The Biotechnology Innovation Organization (BIO) is urging companies and regulators involved in the development, approval, manufacture and distribution of COVID-19 therapies and vaccines to commit to principles essential to building public trust in those products. BIO outlined those principles in a Sept. 3 open letter, calling on the biopharmaceutical industry to conduct ethical clinical trials in accordance with best practices and to disclose important clinical data via well-respected scientific meetings or rigorous, independent peer-review journals. As for the FDA, BIO said the agency should maintain its historic independence, free from external influence, and it should ensure the appropriate use of new products is data-driven. The final principle BIO laid out is that “political considerations should be put aside by Republicans and Democrats alike.”
Although the U.S. is still in the throes of the COVID-19 pandemic, it’s time for biopharma manufacturers to start thinking about transitioning back to business as usual. That’s the gist of a guidance the FDA released Sept. 11. The guidance, which will remain in effect for the duration of the public health emergency, describes how to evaluate and prioritize the remediation of manufacturing activities that were necessarily delayed, reduced or otherwise modified to maintain production and the drug supply during the pandemic. Measures such as quarantines and social distancing may have been implemented across some companies to prevent the spread of COVID-19. Such measures – coupled with employee illness and absenteeism, travel restrictions, site closures and supply chain disruptions – impacted normal manufacturing operations and current good manufacturing practice activities, the FDA said. The guidance recommends a quality risk-management approach, prioritizing activities related to the production of drugs at risk of shortage, to help manufacturers resume normal operations.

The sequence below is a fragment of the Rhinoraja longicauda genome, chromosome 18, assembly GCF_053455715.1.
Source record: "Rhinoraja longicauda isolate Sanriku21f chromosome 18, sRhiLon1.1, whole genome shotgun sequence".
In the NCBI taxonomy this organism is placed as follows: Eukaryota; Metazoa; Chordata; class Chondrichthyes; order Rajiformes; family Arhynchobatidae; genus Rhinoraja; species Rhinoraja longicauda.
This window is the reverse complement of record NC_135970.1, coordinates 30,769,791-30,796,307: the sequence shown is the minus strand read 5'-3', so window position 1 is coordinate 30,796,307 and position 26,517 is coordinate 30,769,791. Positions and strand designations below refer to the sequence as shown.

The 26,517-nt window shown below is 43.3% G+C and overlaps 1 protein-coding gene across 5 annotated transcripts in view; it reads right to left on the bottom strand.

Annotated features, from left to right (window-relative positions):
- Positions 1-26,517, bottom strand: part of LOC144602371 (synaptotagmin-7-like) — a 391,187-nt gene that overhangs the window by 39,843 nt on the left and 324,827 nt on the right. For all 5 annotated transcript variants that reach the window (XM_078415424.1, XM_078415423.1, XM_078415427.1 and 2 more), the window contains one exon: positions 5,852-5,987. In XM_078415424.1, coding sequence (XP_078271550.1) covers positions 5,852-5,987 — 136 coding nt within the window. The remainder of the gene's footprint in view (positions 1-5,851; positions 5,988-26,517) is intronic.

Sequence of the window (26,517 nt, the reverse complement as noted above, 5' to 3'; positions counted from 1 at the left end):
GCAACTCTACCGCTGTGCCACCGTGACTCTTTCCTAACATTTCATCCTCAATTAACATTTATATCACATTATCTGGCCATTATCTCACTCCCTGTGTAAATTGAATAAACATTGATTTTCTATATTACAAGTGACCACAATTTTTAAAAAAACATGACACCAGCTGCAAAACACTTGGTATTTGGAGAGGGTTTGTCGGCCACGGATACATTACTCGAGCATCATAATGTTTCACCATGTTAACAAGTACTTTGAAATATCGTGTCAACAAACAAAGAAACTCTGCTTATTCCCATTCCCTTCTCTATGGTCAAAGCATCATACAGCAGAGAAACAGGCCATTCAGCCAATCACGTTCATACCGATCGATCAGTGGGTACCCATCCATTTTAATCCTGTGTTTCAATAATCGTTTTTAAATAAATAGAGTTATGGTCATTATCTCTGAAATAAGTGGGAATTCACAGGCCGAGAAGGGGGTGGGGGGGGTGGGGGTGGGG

The Institute for Clinical and Economic Review (ICER) released an evidence report assessing the comparative clinical effectiveness and value of targeted immune modulators that treat ulcerative colitis. Included in the ICER report are: Humira (adalimumab, Abbvie Inc.), Simponi (golimumab, Johnson & Johnson), Remicade (infliximab, Johnson & Johnson), Renflexis (infliximab-abda, Merck & Co. Inc.), Inflectra (infliximab-dyyb, Pfizer Inc.), Xeljanz (tofacitinib, Pfizer Inc.), Stelara (ustekinumab) and Entyvio (vedolizumab, Takeda Pharmaceutical Co. Ltd.). The report will be reviewed at a virtual public meeting of the California Technology Assessment Forum on Sept. 24, 2020.
The U.K.’s Medicines and Healthcare Products Regulatory Agency updated its guidance Sept. 7 on drugs that can’t be exported from the U.K. or hoarded. The list, first published in October 2019, now contains nearly 200 drugs, 85% of which were added to the list in 2020. All but a few of the 2020 additions were made in March and April as the COVID-19 pandemic took hold. That’s not to say all the drugs listed this year are due to the pandemic. For example, lithium carbonate, the most recent addition, is used to prevent cluster headaches and to treat manic-depressive disorder and other conditions.